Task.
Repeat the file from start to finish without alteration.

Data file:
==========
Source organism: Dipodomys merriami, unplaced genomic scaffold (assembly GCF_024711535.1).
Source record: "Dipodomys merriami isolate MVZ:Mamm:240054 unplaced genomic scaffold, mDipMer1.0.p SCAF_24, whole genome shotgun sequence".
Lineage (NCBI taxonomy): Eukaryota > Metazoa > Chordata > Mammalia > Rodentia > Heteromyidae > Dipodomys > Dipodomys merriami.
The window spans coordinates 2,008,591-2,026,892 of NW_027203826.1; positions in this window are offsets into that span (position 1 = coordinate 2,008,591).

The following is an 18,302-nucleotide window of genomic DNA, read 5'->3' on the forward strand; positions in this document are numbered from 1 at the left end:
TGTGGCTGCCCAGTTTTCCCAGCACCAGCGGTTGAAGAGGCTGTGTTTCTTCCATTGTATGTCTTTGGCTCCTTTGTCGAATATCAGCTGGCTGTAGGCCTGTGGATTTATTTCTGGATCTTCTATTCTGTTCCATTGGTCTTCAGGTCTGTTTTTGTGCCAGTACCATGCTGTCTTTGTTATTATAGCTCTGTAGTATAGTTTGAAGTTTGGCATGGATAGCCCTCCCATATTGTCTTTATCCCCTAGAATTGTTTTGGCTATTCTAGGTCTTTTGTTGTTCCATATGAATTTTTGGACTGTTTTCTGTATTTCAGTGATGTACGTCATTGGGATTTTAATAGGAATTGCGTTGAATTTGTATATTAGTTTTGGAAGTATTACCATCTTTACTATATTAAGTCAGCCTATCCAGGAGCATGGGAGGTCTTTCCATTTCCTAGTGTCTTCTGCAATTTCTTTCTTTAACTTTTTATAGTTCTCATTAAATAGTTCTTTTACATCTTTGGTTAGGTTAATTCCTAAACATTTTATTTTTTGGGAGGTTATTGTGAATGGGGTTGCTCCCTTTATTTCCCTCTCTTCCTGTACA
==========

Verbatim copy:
Source organism: Dipodomys merriami, unplaced genomic scaffold (assembly GCF_024711535.1).
Source record: "Dipodomys merriami isolate MVZ:Mamm:240054 unplaced genomic scaffold, mDipMer1.0.p SCAF_24, whole genome shotgun sequence".
Lineage (NCBI taxonomy): Eukaryota > Metazoa > Chordata > Mammalia > Rodentia > Heteromyidae > Dipodomys > Dipodomys merriami.
The window spans coordinates 2,008,591-2,026,892 of NW_027203826.1; positions in this window are offsets into that span (position 1 = coordinate 2,008,591).

The following is an 18,302-nucleotide window of genomic DNA, read 5'->3' on the forward strand; positions in this document are numbered from 1 at the left end:
TGTGGCTGCCCAGTTTTCCCAGCACCAGCGGTTGAAGAGGCTGTGTTTCTTCCATTGTATGTCTTTGGCTCCTTTGTCGAATATCAGCTGGCTGTAGGCCTGTGGATTTATTTCTGGATCTTCTATTCTGTTCCATTGGTCTTCAGGTCTGTTTTTGTGCCAGTACCATGCTGTCTTTGTTATTATAGCTCTGTAGTATAGTTTGAAGTTTGGCATGGATAGCCCTCCCATATTGTCTTTATCCCCTAGAATTGTTTTGGCTATTCTAGGTCTTTTGTTGTTCCATATGAATTTTTGGACTGTTTTCTGTATTTCAGTGATGTACGTCATTGGGATTTTAATAGGAATTGCGTTGAATTTGTATATTAGTTTTGGAAGTATTACCATCTTTACTATATTAAGTCAGCCTATCCAGGAGCATGGGAGGTCTTTCCATTTCCTAGTGTCTTCTGCAATTTCTTTCTTTAACTTTTTATAGTTCTCATTAAATAGTTCTTTTACATCTTTGGTTAGGTTAATTCCTAAACATTTTATTTTTTGGGAGGTTATTGTGAATGGGGTTGCTCCCTTTATTTCCCTCTCTTCCTGTACA